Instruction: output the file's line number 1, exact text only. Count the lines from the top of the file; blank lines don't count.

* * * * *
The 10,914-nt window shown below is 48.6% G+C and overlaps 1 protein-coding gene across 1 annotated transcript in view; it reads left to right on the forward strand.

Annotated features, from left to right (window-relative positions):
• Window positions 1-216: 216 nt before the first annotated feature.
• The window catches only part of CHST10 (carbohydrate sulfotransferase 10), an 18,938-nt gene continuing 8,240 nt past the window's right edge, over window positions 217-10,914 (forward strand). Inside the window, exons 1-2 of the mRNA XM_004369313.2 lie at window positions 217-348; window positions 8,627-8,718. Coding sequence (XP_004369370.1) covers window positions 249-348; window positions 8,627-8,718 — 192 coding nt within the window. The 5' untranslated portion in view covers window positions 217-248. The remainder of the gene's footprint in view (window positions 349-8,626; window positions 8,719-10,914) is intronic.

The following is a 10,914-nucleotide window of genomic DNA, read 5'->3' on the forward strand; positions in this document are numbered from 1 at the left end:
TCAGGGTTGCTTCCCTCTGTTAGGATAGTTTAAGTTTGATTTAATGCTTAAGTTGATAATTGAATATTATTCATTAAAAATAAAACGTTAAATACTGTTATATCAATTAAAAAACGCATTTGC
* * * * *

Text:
The 10,914-nt window shown below is 48.6% G+C and overlaps 1 protein-coding gene across 1 annotated transcript in view; it reads left to right on the forward strand.